It's All Politics Now

The health overhaul debate is no longer about policy; it’s all politics now. And the tone at both ends of Pennsylvania Avenue is becoming increasingly desperate.

Two top political correspondents have the best take on what is going on:

Politico’s chief political correspondent, Mike Allen, quotes White House Communications Director Dan Pfeiffer in a preview of what Democrats are likely to hear when they meet with President Obama today. He says the president will spell out the stakes in increasingly apocalyptic terms, saying this is the last chance for health reform. “If President Obama doesn't pass health reform, it's hard to imagine another president ever taking on this Herculean task,” Pfeiffer said. “For those whose life's work is reforming health care, this may be the last train leaving the station.”

Allen writes:

    If Obama does not pass health care in this environment — with 60 senators and a large House majority — no president will ever attempt it again. This is the last chance to reform the system in a comprehensive way. There are people in the middle and on the left who are quibbling over pieces of this. They seem to believe if this bill goes down, there will be a second chance. There won't be. Congress won't come back to health care next year: It will be all jobs. The next president will not stake political capital on this. If Clinton and Obama can't get it done, no one else will try.

And Byron York, chief political correspondent for the Washington Examiner, today explains “why Democrats push health care, even if it kills them”:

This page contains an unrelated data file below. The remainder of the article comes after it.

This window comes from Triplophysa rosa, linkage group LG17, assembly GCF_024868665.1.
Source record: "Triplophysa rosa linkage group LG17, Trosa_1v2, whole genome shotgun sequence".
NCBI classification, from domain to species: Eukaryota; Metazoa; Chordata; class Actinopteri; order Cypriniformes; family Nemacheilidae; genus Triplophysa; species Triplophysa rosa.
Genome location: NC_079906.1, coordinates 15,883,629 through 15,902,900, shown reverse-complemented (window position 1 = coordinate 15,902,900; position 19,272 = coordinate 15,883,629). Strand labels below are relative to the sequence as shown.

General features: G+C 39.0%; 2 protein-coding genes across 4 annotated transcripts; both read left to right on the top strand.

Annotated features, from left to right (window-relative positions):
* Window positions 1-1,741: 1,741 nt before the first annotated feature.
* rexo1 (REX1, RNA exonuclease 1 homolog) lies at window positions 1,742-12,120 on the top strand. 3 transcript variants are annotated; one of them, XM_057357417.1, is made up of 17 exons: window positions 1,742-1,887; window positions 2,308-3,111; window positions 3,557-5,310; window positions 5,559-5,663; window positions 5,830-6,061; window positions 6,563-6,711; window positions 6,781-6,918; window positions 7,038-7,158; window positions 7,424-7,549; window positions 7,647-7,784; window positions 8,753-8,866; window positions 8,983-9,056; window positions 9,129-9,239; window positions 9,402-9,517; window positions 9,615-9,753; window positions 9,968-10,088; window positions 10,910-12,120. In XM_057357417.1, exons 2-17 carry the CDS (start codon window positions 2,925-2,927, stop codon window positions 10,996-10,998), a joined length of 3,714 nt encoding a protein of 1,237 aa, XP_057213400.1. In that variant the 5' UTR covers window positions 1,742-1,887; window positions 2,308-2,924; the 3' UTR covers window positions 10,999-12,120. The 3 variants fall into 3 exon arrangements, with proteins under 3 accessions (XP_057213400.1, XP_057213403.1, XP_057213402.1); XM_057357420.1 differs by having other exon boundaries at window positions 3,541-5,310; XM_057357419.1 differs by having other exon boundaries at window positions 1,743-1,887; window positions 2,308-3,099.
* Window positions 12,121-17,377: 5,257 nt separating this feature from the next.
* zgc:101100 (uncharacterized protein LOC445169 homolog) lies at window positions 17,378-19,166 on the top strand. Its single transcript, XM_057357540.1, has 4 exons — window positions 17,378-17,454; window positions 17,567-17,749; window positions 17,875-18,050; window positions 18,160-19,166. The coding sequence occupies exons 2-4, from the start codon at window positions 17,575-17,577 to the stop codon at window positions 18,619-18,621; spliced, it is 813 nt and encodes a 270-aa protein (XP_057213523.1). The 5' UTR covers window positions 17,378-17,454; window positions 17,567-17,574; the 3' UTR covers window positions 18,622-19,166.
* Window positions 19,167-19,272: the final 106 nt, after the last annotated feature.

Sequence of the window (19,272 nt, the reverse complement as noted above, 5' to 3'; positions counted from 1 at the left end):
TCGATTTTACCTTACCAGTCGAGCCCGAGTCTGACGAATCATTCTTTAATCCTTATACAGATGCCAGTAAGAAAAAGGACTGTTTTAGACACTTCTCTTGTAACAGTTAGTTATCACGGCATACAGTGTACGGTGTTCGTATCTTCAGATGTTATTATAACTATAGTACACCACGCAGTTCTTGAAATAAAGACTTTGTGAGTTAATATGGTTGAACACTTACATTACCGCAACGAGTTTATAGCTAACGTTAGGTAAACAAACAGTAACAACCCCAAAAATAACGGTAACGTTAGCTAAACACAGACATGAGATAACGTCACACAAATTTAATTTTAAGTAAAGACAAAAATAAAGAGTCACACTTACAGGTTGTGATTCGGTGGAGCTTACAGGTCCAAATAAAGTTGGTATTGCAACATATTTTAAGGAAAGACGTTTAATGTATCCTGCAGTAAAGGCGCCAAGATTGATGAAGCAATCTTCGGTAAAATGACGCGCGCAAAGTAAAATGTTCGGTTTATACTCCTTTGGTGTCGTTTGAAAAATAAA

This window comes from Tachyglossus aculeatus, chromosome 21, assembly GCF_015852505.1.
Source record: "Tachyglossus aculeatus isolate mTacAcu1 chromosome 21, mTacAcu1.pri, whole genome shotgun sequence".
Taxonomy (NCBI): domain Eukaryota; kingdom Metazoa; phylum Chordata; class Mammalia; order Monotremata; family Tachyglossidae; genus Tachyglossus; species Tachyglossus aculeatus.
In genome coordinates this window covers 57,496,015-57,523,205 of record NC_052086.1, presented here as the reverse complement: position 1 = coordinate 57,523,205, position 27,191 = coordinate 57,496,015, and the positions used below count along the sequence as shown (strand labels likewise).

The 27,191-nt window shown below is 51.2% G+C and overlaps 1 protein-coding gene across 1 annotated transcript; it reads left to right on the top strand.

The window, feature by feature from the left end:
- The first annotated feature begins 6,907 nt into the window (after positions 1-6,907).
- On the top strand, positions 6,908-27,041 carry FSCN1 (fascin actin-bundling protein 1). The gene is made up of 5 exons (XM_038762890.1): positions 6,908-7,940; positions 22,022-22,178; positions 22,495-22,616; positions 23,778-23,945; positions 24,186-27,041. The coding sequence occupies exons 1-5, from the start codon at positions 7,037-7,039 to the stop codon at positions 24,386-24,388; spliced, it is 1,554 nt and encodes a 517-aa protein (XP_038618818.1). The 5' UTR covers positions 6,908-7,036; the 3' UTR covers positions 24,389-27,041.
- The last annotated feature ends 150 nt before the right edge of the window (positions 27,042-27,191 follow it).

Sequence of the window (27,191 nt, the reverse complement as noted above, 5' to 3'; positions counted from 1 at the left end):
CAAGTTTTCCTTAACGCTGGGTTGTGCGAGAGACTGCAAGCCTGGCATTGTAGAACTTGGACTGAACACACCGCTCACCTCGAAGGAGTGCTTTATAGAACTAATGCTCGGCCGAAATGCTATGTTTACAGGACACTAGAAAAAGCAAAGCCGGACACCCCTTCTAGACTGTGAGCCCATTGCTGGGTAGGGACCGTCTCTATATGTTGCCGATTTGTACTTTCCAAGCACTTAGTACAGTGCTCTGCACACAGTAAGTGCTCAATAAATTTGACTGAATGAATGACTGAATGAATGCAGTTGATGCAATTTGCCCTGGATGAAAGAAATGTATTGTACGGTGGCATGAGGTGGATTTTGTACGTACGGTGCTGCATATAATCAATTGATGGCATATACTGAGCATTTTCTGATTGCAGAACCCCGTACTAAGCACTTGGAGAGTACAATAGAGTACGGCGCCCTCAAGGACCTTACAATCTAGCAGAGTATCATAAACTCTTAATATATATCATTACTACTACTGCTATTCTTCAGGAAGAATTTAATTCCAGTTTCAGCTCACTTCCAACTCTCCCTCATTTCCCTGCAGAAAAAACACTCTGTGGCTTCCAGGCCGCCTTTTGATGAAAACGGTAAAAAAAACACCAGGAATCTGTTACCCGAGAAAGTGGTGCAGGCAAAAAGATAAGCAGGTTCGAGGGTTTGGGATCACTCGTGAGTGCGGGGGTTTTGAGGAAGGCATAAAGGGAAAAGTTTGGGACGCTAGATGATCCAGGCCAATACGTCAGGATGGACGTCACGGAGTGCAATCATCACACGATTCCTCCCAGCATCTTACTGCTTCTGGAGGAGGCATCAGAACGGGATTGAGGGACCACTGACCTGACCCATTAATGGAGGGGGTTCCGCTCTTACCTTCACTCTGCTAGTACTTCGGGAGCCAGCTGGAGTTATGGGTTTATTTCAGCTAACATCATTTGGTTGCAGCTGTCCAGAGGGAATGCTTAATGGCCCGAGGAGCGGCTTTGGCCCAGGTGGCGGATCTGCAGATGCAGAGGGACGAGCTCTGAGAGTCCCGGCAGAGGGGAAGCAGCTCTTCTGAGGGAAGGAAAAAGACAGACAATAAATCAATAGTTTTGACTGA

In the end, perhaps the most compelling explanation for Democratic behavior is that they are simply in too deep to do anything else. ‘Once you've gone this far, what is the cost of failure?’ asks the [Democratic] strategist [who asked to remain anonymous].

    At that point — Republicans will love this — he compared congressional Democrats with robbers who have passed the point of no return in deciding to hold up a bank. Whatever they do, they're guilty of something. ‘They're in the bank, they've got their guns out. They can run outside with no money, or they can stick it out, go through the gunfight, and get away with the money.’

    That's it. Democrats are all in. They're going through with it. Even if it kills them.

Finally, Ezra Klein, writing for today’s Washington Post, explains the timing of getting this done, with neither a vote nor an hour to spare.

    The Obama administration wants to use the State of the Union as a turning point. Health-care reform would be the shining first year accomplishment, allowing the president to begin the election-year pivot to jobs and the economy and the deficit. But if health-care reform is to pass by early next year, it will have to clear the Senate before the end of this year.

    That means Reid has to finish his bill by the end of next week. Moving to the manager's amendment — the ‘deal’ amendment, as it is — will take a few days. Voting to replace the underlying bill with the manager's amendment will take a few days. And then voting on the modified bill will take a few days. Each step is delayed by the day or so required for a cloture vote to ‘ripen,’ and then the 30 hours of post-cloture debate.

    So an accelerated schedule would see the first cloture vote called Thursday, with the vote to move to the manager's amendment on Saturday. Cloture would then be called to actually vote on the manager's amendment on Sunday, and the manager's amendment would be approved the following Tuesday, the 22nd. And cloture would be called for the actual bill on Wednesday, Dec. 23rd, with the final vote coming, at the earliest, on Friday, the 25th — Christmas Day.

They may get this done. But with vulnerable senators being reminded back home how unpopular this bill really is, it’s still not a sure thing. There is a lot more wrong with this bill than whether it contains a public option or a Medicare expansion. Centralized control is built into the fabric of the legislation. The American people understand that, which is why its unpopularity grows by the day.

Published in National Review Online: Critical Condition, Dec. 15, 2009.

SHARE THIS ARTICLE